Mary Baker Eddy’s life stands as a remarkable story of courage and triumph against tremendous odds.
Raised in rural New Hampshire in a deeply Christian home, she spent many years struggling with ill health, sorrow, and loss. At the mid-point of her life, a transformative healing through spiritual means alone set her on a new course. The following decades would find her articulating her discovery of Christian Science, and founding a church and worldwide religious movement. By 1900, she was one of the most notable women in America — her views sought by newspapers and magazines, her every move reported in the press.
The fruits of Mary Baker Eddy’s labor were many. In addition to founding and leading her church, she also wrote scores of articles, sermons, poems, pamphlets, and books — notably, Science and Health with Key to the Scriptures, the textbook on Christian Science healing. She chartered a college to teach her theology, formed a publishing company, and established weekly and monthly Christian Science magazines, as well as a newspaper, The Christian Science Monitor, still a highly-respected international news organization.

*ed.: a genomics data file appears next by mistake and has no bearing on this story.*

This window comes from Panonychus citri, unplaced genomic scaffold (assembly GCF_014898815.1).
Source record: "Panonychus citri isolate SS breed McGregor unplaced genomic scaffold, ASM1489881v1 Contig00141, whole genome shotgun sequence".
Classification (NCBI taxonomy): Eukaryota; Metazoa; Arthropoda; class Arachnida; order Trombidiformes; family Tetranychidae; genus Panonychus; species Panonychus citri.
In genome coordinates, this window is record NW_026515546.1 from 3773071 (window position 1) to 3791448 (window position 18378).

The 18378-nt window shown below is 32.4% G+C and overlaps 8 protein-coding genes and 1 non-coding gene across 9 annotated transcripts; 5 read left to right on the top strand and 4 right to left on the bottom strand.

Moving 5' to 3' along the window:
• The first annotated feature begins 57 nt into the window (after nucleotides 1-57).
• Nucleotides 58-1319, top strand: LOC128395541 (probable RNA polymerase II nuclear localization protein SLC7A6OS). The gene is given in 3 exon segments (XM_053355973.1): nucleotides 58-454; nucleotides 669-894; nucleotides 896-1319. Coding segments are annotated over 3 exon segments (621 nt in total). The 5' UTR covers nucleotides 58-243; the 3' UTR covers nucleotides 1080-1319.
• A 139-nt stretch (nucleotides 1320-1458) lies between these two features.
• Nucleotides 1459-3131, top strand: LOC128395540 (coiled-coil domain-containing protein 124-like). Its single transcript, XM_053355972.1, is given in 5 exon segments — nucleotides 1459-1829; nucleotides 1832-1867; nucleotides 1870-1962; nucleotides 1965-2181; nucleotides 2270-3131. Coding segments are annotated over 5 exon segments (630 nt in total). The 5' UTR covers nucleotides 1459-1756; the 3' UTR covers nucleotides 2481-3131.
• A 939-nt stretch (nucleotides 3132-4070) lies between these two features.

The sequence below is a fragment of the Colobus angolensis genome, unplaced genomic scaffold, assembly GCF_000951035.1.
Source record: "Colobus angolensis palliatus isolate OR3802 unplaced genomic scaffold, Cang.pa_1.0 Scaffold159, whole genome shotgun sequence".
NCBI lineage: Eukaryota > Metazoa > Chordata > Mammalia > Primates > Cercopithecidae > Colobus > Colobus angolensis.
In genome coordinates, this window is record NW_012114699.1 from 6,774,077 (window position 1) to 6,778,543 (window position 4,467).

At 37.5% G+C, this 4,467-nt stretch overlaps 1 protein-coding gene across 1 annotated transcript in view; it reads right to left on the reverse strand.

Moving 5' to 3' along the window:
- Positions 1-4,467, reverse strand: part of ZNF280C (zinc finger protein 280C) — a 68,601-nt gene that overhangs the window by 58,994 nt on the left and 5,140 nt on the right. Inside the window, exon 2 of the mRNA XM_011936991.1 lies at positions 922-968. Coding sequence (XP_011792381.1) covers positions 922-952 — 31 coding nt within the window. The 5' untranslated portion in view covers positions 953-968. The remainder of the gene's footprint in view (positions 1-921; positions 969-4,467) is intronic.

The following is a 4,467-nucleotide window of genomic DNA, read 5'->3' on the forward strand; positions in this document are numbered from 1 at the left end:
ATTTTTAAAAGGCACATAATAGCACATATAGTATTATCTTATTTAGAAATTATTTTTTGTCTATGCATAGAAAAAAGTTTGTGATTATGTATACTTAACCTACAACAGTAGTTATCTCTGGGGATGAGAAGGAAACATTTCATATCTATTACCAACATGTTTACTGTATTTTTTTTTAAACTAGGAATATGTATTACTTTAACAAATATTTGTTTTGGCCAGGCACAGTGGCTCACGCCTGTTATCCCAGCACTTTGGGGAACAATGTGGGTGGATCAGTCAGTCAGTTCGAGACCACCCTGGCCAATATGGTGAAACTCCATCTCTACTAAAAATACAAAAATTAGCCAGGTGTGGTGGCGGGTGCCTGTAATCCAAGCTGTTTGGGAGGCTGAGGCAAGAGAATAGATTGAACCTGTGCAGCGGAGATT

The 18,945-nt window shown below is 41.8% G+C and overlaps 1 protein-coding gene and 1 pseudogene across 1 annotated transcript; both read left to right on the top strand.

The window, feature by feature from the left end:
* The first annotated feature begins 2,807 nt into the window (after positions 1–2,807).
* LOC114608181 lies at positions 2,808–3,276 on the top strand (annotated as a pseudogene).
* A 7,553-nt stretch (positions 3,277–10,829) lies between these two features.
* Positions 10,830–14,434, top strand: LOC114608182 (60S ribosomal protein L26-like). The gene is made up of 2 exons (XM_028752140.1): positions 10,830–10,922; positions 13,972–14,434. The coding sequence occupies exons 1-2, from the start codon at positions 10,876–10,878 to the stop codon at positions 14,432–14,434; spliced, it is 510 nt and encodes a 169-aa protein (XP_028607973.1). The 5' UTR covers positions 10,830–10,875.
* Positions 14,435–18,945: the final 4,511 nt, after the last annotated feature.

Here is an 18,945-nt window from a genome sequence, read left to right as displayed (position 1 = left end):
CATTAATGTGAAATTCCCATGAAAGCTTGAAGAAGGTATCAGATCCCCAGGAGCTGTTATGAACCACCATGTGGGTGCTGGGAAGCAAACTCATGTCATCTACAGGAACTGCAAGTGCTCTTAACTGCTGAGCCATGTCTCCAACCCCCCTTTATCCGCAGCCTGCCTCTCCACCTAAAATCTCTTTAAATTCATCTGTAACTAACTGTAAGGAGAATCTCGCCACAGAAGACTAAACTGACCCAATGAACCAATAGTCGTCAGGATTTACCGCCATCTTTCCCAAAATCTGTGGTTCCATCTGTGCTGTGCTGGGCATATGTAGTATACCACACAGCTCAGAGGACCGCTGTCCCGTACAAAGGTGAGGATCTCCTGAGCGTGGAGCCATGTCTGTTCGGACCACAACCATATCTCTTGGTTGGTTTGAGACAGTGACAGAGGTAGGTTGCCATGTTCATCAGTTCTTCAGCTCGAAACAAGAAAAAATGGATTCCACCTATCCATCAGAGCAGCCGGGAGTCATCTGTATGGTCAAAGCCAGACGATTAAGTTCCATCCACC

Today, there are local churches — branches of The First Church of Christ, Scientist, in Boston, Massachusetts — in countries around the globe. The Church Manual, which Mary Baker Eddy wrote and left as part of her legacy, continues to guide the Christian Science movement.